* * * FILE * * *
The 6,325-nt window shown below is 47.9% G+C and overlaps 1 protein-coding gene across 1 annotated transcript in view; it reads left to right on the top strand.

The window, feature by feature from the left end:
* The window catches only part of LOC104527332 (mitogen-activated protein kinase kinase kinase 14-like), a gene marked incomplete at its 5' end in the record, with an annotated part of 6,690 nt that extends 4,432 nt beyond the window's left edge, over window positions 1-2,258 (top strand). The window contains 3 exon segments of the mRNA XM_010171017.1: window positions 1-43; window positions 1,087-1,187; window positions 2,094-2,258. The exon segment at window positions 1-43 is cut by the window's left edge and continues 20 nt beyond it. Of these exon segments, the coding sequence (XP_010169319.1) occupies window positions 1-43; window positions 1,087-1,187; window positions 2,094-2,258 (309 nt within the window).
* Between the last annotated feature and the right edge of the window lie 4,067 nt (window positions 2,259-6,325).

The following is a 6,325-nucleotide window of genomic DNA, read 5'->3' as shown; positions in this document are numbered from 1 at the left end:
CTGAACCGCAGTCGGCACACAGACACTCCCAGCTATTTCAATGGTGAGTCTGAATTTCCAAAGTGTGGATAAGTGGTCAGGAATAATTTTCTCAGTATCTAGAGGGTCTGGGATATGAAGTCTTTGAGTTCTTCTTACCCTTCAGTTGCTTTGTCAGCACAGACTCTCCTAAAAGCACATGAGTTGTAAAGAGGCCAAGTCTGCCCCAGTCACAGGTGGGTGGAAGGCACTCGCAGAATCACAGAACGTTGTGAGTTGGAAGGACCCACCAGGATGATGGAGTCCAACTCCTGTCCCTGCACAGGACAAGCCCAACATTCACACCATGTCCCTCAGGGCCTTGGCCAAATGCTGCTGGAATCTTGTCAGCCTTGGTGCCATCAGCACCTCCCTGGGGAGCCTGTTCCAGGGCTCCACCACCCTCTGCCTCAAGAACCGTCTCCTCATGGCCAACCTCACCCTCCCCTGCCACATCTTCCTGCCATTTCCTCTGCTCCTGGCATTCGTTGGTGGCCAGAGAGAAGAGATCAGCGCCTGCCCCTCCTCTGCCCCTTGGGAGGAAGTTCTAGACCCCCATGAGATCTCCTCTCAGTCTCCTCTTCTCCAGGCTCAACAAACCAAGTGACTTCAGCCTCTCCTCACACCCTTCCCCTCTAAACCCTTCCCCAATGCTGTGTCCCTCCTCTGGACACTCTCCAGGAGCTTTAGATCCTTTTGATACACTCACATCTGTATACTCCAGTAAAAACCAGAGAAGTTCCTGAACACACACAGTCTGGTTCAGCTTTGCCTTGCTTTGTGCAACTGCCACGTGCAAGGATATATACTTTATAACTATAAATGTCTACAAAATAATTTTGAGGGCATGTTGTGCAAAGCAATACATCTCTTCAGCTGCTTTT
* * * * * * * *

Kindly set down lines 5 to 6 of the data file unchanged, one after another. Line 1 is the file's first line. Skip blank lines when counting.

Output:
The following is a 6,325-nucleotide window of genomic DNA, read 5'->3' as shown; positions in this document are numbered from 1 at the left end:
CTGAACCGCAGTCGGCACACAGACACTCCCAGCTATTTCAATGGTGAGTCTGAATTTCCAAAGTGTGGATAAGTGGTCAGGAATAATTTTCTCAGTATCTAGAGGGTCTGGGATATGAAGTCTTTGAGTTCTTCTTACCCTTCAGTTGCTTTGTCAGCACAGACTCTCCTAAAAGCACATGAGTTGTAAAGAGGCCAAGTCTGCCCCAGTCACAGGTGGGTGGAAGGCACTCGCAGAATCACAGAACGTTGTGAGTTGGAAGGACCCACCAGGATGATGGAGTCCAACTCCTGTCCCTGCACAGGACAAGCCCAACATTCACACCATGTCCCTCAGGGCCTTGGCCAAATGCTGCTGGAATCTTGTCAGCCTTGGTGCCATCAGCACCTCCCTGGGGAGCCTGTTCCAGGGCTCCACCACCCTCTGCCTCAAGAACCGTCTCCTCATGGCCAACCTCACCCTCCCCTGCCACATCTTCCTGCCATTTCCTCTGCTCCTGGCATTCGTTGGTGGCCAGAGAGAAGAGATCAGCGCCTGCCCCTCCTCTGCCCCTTGGGAGGAAGTTCTAGACCCCCATGAGATCTCCTCTCAGTCTCCTCTTCTCCAGGCTCAACAAACCAAGTGACTTCAGCCTCTCCTCACACCCTTCCCCTCTAAACCCTTCCCCAATGCTGTGTCCCTCCTCTGGACACTCTCCAGGAGCTTTAGATCCTTTTGATACACTCACATCTGTATACTCCAGTAAAAACCAGAGAAGTTCCTGAACACACACAGTCTGGTTCAGCTTTGCCTTGCTTTGTGCAACTGCCACGTGCAAGGATATATACTTTATAACTATAAATGTCTACAAAATAATTTTGAGGGCATGTTGTGCAAAGCAATACATCTCTTCAGCTGCTTTT